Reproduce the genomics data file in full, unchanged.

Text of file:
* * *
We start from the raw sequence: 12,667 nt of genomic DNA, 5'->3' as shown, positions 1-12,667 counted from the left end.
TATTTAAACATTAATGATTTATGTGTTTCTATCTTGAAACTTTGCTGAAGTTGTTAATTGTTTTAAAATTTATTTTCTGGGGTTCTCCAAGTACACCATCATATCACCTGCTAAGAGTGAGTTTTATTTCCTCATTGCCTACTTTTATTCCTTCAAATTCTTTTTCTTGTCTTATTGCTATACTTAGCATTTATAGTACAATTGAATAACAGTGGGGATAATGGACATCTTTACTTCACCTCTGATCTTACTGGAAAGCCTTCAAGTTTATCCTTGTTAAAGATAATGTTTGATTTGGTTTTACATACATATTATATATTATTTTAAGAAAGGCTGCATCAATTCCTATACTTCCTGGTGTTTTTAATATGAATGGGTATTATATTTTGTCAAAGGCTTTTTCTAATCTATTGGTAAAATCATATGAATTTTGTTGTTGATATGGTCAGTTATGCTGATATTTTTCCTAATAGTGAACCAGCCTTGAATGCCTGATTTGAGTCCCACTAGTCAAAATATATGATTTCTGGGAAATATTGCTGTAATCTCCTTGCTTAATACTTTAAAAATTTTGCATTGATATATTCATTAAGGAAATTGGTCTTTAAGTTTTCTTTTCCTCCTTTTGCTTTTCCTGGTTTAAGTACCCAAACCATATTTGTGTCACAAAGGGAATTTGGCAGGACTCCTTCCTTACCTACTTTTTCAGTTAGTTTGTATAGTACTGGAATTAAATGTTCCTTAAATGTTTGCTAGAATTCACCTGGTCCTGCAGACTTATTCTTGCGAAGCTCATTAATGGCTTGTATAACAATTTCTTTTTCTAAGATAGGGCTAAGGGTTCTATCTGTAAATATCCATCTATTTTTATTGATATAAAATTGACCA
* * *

We start from the raw sequence: 12,667 nt of genomic DNA, 5'->3' as shown, positions 1-12,667 counted from the left end.
TATTTAAACATTAATGATTTATGTGTTTCTATCTTGAAACTTTGCTGAAGTTGTTAATTGTTTTAAAATTTATTTTCTGGGGTTCTCCAAGTACACCATCATATCACCTGCTAAGAGTGAGTTTTATTTCCTCATTGCCTACTTTTATTCCTTCAAATTCTTTTTCTTGTCTTATTGCTATACTTAGCATTTATAGTACAATTGAATAACAGTGGGGATAATGGACATCTTTACTTCACCTCTGATCTTACTGGAAAGCCTTCAAGTTTATCCTTGTTAAAGATAATGTTTGATTTGGTTTTACATACATATTATATATTATTTTAAGAAAGGCTGCATCAATTCCTATACTTCCTGGTGTTTTTAATATGAATGGGTATTATATTTTGTCAAAGGCTTTTTCTAATCTATTGGTAAAATCATATGAATTTTGTTGTTGATATGGTCAGTTATGCTGATATTTTTCCTAATAGTGAACCAGCCTTGAATGCCTGATTTGAGTCCCACTAGTCAAAATATATGATTTCTGGGAAATATTGCTGTAATCTCCTTGCTTAATACTTTAAAAATTTTGCATTGATATATTCATTAAGGAAATTGGTCTTTAAGTTTTCTTTTCCTCCTTTTGCTTTTCCTGGTTTAAGTACCCAAACCATATTTGTGTCACAAAGGGAATTTGGCAGGACTCCTTCCTTACCTACTTTTTCAGTTAGTTTGTATAGTACTGGAATTAAATGTTCCTTAAATGTTTGCTAGAATTCACCTGGTCCTGCAGACTTATTCTTGCGAAGCTCATTAATGGCTTGTATAACAATTTCTTTTTCTAAGATAGGGCTAAGGGTTCTATCTGTAAATATCCATCTATTTTTATTGATATAAAATTGACCA